A systematic review of neonatal toxoplasmosis exposure and sensorineural hearing loss.
ABSTRACT The Joint Committee on Infant Hearing 2007 Position Statement includes in utero toxoplasmosis infection as a risk indicator for delayed-onset or progressive sensorineural hearing loss. It is recommended that children with congenital toxoplasmosis infection undergo audiologic monitoring to identify congenital and delayed-onset sensorineural hearing loss.
To determine the prevalence of sensorineural hearing loss and to develop evidence-based guidelines for audiologic monitoring of children born with congenital toxoplasmosis infection.
Systematic search of Medline, EMBASE and Cochrane databases and manual search of references.
Longitudinal studies reporting an inception cohort identified at birth, with serologic confirmation of toxoplasmosis infection, and long-term serial audiometric evaluation.
Independent extraction of patient and audiometric data.
The five studies meeting our inclusion criteria report a prevalence of toxoplasmosis-associated hearing loss from 0% to 26%. Improved treatment regimens for toxoplasmosis may account for this range. Three treatment groups were identified and a subgroup analysis of the compiled data was performed. In children receiving limited or no treatment, the prevalence of toxoplasmosis-associated SNHL was found to be 28%. In children prescribed 12 months of antiparasitic treatment but in whom treatment was not confirmed to have started prior to 2.5 months of age and in whom compliance was not ensured, the prevalence of SNHL was 12%. In children treated with 12 months of antiparasitical therapy initiated prior to 2.5 months of age with serologically-confirmed compliance, the prevalence of SNHL was 0%. Only two longitudinal studies were identified and neither reported any cases of delayed-onset or progressive toxoplasmosis-associated SNHL. Children who have received a 12-month course of antiparasitical therapy initiated prior to 2.5 months with serologically-confirmed compliance should have repeat audiometric evaluation at 24-30 months of age. Children with congenital toxoplasmosis that had no treatment, partial treatment, delayed onset of treatment, or compliance issues should undergo annual audiologic monitoring until able to reliably self-report hearing loss.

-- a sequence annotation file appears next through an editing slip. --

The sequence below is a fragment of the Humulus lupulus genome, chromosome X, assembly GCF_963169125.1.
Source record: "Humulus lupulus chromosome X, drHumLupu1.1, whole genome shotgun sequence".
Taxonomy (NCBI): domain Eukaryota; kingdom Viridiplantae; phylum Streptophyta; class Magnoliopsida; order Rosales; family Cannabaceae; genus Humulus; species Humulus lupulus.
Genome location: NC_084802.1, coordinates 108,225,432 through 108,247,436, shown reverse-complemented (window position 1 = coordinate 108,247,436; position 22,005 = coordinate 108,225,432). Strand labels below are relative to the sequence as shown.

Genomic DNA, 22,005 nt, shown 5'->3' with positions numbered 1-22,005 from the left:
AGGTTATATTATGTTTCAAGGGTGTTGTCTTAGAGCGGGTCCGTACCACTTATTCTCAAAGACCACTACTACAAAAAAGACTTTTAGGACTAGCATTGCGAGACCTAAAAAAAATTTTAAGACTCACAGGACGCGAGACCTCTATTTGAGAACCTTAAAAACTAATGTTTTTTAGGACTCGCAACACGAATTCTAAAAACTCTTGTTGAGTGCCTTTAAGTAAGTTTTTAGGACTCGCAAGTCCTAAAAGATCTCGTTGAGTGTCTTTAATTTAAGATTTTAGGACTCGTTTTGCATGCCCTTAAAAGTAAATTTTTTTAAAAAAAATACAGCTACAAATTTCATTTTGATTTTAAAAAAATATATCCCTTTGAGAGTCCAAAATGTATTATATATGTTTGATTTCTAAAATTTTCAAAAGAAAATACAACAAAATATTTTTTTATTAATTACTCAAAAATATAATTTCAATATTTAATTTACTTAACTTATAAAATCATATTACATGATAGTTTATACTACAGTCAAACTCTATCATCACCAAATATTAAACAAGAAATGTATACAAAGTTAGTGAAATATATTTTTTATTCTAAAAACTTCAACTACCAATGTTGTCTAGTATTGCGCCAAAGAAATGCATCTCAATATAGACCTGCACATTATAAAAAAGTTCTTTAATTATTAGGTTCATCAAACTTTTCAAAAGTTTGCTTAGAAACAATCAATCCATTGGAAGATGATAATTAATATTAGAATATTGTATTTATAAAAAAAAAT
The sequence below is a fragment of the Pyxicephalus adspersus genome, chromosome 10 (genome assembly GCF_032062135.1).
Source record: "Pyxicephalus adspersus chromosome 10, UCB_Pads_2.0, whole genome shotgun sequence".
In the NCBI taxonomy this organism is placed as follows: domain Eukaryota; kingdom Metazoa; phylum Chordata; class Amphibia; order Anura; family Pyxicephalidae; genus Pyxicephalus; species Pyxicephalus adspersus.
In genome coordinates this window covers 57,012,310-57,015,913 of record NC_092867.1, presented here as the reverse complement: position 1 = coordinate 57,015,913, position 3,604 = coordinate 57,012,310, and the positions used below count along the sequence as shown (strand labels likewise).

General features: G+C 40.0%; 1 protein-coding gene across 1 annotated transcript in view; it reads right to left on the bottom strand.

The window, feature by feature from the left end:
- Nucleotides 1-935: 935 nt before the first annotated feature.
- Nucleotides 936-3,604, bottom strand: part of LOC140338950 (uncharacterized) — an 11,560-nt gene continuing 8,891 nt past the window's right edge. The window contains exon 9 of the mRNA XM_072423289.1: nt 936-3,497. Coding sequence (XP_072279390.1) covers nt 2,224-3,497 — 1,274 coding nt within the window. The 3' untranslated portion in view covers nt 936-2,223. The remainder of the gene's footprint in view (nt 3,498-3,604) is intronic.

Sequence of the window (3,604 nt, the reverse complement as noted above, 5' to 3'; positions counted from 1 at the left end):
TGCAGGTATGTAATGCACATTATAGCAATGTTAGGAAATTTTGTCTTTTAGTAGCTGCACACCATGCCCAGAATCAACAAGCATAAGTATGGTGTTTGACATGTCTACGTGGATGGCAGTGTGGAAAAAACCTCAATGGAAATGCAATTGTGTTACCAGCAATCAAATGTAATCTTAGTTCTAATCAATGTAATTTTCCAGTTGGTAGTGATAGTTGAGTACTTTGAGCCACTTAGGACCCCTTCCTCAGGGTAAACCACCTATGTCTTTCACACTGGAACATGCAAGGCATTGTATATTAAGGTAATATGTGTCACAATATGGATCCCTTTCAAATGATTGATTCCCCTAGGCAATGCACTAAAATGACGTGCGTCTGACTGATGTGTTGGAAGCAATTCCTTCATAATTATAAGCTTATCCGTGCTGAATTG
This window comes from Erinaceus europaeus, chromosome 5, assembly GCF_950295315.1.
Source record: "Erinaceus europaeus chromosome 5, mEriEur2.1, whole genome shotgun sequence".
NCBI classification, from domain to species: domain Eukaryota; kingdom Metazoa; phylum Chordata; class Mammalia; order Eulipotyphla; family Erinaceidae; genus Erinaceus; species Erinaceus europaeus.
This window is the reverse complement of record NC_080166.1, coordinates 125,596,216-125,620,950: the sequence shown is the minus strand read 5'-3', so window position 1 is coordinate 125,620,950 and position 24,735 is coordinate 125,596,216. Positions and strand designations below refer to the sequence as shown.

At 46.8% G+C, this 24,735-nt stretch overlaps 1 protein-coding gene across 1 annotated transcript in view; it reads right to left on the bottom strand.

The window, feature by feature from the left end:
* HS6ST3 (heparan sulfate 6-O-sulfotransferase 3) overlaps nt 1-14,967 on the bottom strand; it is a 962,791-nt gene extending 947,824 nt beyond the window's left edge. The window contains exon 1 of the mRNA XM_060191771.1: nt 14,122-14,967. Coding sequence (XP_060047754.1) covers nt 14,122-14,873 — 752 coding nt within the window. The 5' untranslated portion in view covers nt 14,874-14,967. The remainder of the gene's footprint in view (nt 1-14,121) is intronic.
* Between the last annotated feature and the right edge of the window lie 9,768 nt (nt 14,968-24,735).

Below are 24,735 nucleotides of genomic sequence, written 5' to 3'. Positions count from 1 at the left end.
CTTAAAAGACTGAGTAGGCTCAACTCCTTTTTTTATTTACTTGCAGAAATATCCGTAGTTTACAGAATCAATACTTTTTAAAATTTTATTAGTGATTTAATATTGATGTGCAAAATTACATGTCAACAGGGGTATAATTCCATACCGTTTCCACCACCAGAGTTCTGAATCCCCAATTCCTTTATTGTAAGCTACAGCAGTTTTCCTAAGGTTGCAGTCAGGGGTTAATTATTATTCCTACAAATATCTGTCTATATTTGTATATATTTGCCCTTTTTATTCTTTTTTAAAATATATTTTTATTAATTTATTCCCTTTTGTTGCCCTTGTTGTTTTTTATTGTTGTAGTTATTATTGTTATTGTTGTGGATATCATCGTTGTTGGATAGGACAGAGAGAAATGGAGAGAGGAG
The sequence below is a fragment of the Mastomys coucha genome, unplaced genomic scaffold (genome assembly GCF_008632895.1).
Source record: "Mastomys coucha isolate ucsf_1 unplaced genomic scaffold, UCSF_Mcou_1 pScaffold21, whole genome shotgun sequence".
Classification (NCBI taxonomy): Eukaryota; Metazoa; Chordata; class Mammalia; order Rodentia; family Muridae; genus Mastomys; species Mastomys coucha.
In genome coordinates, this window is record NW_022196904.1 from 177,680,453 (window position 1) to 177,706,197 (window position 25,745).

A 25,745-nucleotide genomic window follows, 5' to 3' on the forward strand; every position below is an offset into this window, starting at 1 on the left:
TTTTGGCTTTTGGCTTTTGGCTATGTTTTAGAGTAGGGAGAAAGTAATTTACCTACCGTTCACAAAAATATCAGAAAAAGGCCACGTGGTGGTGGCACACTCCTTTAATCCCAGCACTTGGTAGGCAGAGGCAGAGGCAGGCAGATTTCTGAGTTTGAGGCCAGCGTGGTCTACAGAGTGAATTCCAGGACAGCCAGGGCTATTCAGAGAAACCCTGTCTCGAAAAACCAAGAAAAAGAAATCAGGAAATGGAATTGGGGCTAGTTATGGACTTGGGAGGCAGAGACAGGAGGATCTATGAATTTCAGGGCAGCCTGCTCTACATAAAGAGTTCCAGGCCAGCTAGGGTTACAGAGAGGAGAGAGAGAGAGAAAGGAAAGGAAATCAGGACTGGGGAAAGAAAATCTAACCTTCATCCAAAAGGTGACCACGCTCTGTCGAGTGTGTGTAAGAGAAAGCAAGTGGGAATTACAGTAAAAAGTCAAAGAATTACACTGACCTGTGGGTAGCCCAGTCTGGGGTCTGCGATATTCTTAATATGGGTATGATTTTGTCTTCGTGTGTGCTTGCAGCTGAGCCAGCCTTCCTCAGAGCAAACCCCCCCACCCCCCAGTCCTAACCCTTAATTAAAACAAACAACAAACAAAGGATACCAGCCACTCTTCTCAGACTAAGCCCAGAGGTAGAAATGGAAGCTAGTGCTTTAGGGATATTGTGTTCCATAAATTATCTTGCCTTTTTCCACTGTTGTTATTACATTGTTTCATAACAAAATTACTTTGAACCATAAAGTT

- SourceAvailable from: journals.mui.ac.ir
- [Show abstract] [Hide abstract]
ABSTRACT: Toxoplasmosis is one of the most common parasitic diseases worldwide. It is estimated that approximately one-third of the world’s population is latently infected. Infection generally occurs via oral the route and maternal transmission. Damage of the central nervous system is one of the most serious consequences of congenital toxoplasmosis. Moreover, recent investigations proposed that acute and sub-acute congenital toxoplasmosis as well as latent toxoplasmosis during pregnancy; play various roles in the etiology of different neuropsychiatric disorders in mothers and their offspring. This paper reviews new findings about the role of latent toxoplasmosis in the etiology of various neuropsychiatric disorders in mothers and their offspring.01/2013;
- [Show abstract] [Hide abstract]
ABSTRACT: The different laboratory methods used in the diagnosis of congenital toxoplasmosis have variable sensitivity and specificity. There is no evidence to prove that maternal treatment reduces the risk of fetal infection. The purpose of this study was to assess methods for the confirmation of congenital toxoplasmosis after maternal treatment with spiramycin during pregnancy, and to evaluate the effect of this treatment on clinical manifestations of the disease in newborns (NB).BMC Infectious Diseases 06/2014; 14(1):349. · 2.56 Impact Factor